Bricklayer's Accident


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I am a bricklayer by trade. On the day of the accident, I was
working alone on the roof of a new six-story building. When I
completed my work, I found I had some bricks left over which when
weighed later were found to weigh 240 lbs. Rather than carry the
bricks down by hand, I decided to lower them in a barrel by using a
pulley which was attached to the side of the building at the sixth
floor.

Securing the rope at ground level, I went up to the roof,
swung the barrel out and loaded the bricks into it. Then I went down
and untied the rope, holding it tightly to insure a slow descent of
the 240 lbs of bricks. You will note on the accident reporting form
that my weight is 135 lbs.

Due to my surprise at being jerked off the ground so suddenly,
I lost my presence of mind and forgot to let go of the rope. Needless
to say, I proceeded at a rapid rate up the side of the building.

In the vicinity of the third floor, I met the barrel which was
now proceeding downward at an equally impressive speed. This explains
the fractured skull, minor abrasions and the broken collarbone, as
listed in Section 3 of the accident reporting form.

Slowed only slightly, I continued my rapid ascent, not
stopping until the fingers of my right hand were two knuckles deep
into the pulley which I mentioned in Paragraph 2 of this
correspondence. Fortunately by this time I had regained my presence
of mind and was able to hold tightly to the rope, in spite of the
excruciating pain I was now beginning to experience.

At approximately the same time, however, the barrel of bricks
hit the ground, and the bottom fell out of the barrel. Now devoid of
the weight of the bricks, the barrel weighed approximately 50 lbs. I
refer you again to my weight.

As you might imagine, I began a rapid descent down the side of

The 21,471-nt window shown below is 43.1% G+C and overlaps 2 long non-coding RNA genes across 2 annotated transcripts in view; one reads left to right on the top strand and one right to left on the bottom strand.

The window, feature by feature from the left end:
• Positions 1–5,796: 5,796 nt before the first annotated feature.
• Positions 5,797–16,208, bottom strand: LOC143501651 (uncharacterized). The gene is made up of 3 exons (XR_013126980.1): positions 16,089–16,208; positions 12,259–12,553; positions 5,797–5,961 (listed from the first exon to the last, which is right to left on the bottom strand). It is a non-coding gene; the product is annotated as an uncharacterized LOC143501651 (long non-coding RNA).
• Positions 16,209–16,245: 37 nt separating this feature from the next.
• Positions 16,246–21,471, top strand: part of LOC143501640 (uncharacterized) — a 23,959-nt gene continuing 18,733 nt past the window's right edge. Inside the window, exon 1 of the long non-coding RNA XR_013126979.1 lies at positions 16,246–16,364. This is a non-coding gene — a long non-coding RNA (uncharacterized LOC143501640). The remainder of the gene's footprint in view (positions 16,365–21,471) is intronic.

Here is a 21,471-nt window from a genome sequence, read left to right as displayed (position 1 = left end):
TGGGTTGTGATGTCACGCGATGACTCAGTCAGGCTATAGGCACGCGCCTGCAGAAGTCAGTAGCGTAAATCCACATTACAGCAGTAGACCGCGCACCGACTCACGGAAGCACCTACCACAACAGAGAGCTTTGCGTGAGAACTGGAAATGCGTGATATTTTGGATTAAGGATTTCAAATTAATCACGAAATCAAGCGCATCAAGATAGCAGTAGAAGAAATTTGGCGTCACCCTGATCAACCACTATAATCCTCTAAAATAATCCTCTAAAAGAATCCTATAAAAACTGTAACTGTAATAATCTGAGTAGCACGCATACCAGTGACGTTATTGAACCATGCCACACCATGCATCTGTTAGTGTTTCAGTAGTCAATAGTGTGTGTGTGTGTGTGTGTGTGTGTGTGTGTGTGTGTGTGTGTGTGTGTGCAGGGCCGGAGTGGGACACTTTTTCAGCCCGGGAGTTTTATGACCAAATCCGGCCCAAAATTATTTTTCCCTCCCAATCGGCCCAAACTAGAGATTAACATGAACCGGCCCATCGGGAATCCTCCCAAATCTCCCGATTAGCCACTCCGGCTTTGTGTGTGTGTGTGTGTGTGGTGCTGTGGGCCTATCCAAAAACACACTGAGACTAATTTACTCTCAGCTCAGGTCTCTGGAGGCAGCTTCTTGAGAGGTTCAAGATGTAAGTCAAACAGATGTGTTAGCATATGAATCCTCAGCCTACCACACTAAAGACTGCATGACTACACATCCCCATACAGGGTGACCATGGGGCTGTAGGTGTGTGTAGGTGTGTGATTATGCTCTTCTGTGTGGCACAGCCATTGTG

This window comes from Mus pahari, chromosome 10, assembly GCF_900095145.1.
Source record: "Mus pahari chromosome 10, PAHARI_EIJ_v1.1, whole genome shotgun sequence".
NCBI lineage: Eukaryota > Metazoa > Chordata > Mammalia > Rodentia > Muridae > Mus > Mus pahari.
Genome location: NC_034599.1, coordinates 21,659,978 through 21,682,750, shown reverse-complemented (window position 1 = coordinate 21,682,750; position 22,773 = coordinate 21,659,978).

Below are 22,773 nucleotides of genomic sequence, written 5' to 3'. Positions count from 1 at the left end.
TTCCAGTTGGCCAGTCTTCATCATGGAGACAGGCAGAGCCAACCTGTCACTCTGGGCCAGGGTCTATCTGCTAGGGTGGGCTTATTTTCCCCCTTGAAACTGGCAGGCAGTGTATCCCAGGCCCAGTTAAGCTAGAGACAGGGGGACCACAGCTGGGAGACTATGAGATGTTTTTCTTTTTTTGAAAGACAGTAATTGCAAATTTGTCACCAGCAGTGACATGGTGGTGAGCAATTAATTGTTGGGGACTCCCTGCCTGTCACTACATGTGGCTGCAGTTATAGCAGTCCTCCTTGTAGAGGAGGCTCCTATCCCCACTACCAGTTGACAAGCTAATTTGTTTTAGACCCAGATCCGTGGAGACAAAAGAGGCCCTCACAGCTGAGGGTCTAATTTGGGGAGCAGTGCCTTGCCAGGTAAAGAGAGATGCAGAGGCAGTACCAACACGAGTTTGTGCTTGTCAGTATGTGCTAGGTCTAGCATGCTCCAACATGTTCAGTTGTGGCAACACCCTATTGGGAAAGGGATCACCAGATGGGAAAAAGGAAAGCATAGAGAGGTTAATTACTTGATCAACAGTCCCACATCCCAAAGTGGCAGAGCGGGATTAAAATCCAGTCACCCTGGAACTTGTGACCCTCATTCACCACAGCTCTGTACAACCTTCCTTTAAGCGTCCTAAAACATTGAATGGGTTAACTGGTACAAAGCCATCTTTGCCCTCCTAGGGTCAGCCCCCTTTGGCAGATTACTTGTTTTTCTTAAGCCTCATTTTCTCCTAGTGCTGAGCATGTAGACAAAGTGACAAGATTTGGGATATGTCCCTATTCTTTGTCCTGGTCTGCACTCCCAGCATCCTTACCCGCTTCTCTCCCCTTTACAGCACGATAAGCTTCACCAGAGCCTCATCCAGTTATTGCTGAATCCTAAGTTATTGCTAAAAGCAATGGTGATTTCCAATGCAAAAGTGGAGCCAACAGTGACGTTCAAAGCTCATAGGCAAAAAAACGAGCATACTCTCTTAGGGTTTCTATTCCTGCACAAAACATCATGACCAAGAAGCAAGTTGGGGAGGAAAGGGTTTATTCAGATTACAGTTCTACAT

the building. In the vicinity of the third floor, I met the barrel
coming up. This accounts for the two fractured ankles, broken tooth
and severe lacerations of my legs and lower body.

Here my luck began to change slightly. The encounter with the
barrel seemed to slow me enough to lessen my injuries when I fell into
the pile of bricks and fortunately only three vertebrae were cracked.

I am sorry to report, however, as I lay there on the pile of
bricks, in pain, unable to move and watching the empty barrel six
stories above me, I again lost my composure and presence of mind and
let go of the rope.

I am a bricklayer by trade. On the day of the accident, I was
working alone on the roof of a new six-story building. When I
completed my work, I found I had some bricks left over which when
weighed later were found to weigh 240 lbs. Rather than carry the
bricks down by hand, I decided to lower them in a barrel by using a
pulley which was attached to the side of the building at the sixth
floor.

Securing the rope at ground level, I went up to the roof,
swung the barrel out and loaded the bricks into it. Then I went down
and untied the rope, holding it tightly to insure a slow descent of
the 240 lbs of bricks. You will note on the accident reporting form
that my weight is 135 lbs.

Due to my surprise at being jerked off the ground so suddenly,
I lost my presence of mind and forgot to let go of the rope. Needless
to say, I proceeded at a rapid rate up the side of the building.

In the vicinity of the third floor, I met the barrel which was
now proceeding downward at an equally impressive speed. This explains
the fractured skull, minor abrasions and the broken collarbone, as
listed in Section 3 of the accident reporting form.

Slowed only slightly, I continued my rapid ascent, not
stopping until the fingers of my right hand were two knuckles deep
into the pulley which I mentioned in Paragraph 2 of this
correspondence. Fortunately by this time I had regained my presence
of mind and was able to hold tightly to the rope, in spite of the
excruciating pain I was now beginning to experience.

At approximately the same time, however, the barrel of bricks
hit the ground, and the bottom fell out of the barrel. Now devoid of
the weight of the bricks, the barrel weighed approximately 50 lbs. I
refer you again to my weight.

As you might imagine, I began a rapid descent down the side of
the building. In the vicinity of the third floor, I met the barrel
coming up. This accounts for the two fractured ankles, broken tooth
and severe lacerations of my legs and lower body.

Here my luck began to change slightly. The encounter with the
barrel seemed to slow me enough to lessen my injuries when I fell into
the pile of bricks and fortunately only three vertebrae were cracked.

I am sorry to report, however, as I lay there on the pile of
bricks, in pain, unable to move and watching the empty barrel six
stories above me, I again lost my composure and presence of mind and
let go of the rope.






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